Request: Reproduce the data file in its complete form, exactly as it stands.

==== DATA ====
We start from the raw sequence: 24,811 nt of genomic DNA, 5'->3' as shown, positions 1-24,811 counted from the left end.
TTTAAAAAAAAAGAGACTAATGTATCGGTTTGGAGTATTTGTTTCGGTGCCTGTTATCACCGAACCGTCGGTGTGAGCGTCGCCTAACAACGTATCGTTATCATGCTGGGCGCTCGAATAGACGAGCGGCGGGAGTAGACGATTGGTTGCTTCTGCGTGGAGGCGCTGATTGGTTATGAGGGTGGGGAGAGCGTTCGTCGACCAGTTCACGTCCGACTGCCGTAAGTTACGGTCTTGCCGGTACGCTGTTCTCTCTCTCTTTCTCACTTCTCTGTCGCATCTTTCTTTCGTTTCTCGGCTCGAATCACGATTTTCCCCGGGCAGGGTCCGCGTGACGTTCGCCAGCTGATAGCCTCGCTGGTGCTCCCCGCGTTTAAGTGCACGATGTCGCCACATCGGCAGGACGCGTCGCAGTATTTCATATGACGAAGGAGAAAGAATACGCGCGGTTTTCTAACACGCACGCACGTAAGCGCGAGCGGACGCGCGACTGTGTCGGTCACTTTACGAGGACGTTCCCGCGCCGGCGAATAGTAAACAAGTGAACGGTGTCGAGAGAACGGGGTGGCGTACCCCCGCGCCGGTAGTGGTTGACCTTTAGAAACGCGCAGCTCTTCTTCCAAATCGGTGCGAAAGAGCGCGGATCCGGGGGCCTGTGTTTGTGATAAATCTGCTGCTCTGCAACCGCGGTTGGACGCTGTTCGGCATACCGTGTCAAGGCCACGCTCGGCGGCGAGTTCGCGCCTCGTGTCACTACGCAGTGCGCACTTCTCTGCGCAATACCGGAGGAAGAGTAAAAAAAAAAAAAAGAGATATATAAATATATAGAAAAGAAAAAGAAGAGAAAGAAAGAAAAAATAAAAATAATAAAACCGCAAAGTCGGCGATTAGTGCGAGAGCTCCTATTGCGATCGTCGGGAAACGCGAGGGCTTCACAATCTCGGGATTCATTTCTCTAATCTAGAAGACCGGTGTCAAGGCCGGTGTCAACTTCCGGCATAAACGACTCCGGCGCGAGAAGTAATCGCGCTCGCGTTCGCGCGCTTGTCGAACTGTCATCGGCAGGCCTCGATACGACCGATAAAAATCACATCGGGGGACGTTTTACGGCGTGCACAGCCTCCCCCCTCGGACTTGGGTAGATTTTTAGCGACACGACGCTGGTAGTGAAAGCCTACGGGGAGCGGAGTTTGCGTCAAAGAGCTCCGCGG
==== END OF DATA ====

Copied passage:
We start from the raw sequence: 24,811 nt of genomic DNA, 5'->3' as shown, positions 1-24,811 counted from the left end.
TTTAAAAAAAAAGAGACTAATGTATCGGTTTGGAGTATTTGTTTCGGTGCCTGTTATCACCGAACCGTCGGTGTGAGCGTCGCCTAACAACGTATCGTTATCATGCTGGGCGCTCGAATAGACGAGCGGCGGGAGTAGACGATTGGTTGCTTCTGCGTGGAGGCGCTGATTGGTTATGAGGGTGGGGAGAGCGTTCGTCGACCAGTTCACGTCCGACTGCCGTAAGTTACGGTCTTGCCGGTACGCTGTTCTCTCTCTCTTTCTCACTTCTCTGTCGCATCTTTCTTTCGTTTCTCGGCTCGAATCACGATTTTCCCCGGGCAGGGTCCGCGTGACGTTCGCCAGCTGATAGCCTCGCTGGTGCTCCCCGCGTTTAAGTGCACGATGTCGCCACATCGGCAGGACGCGTCGCAGTATTTCATATGACGAAGGAGAAAGAATACGCGCGGTTTTCTAACACGCACGCACGTAAGCGCGAGCGGACGCGCGACTGTGTCGGTCACTTTACGAGGACGTTCCCGCGCCGGCGAATAGTAAACAAGTGAACGGTGTCGAGAGAACGGGGTGGCGTACCCCCGCGCCGGTAGTGGTTGACCTTTAGAAACGCGCAGCTCTTCTTCCAAATCGGTGCGAAAGAGCGCGGATCCGGGGGCCTGTGTTTGTGATAAATCTGCTGCTCTGCAACCGCGGTTGGACGCTGTTCGGCATACCGTGTCAAGGCCACGCTCGGCGGCGAGTTCGCGCCTCGTGTCACTACGCAGTGCGCACTTCTCTGCGCAATACCGGAGGAAGAGTAAAAAAAAAAAAAAGAGATATATAAATATATAGAAAAGAAAAAGAAGAGAAAGAAAGAAAAAATAAAAATAATAAAACCGCAAAGTCGGCGATTAGTGCGAGAGCTCCTATTGCGATCGTCGGGAAACGCGAGGGCTTCACAATCTCGGGATTCATTTCTCTAATCTAGAAGACCGGTGTCAAGGCCGGTGTCAACTTCCGGCATAAACGACTCCGGCGCGAGAAGTAATCGCGCTCGCGTTCGCGCGCTTGTCGAACTGTCATCGGCAGGCCTCGATACGACCGATAAAAATCACATCGGGGGACGTTTTACGGCGTGCACAGCCTCCCCCCTCGGACTTGGGTAGATTTTTAGCGACACGACGCTGGTAGTGAAAGCCTACGGGGAGCGGAGTTTGCGTCAAAGAGCTCCGCGG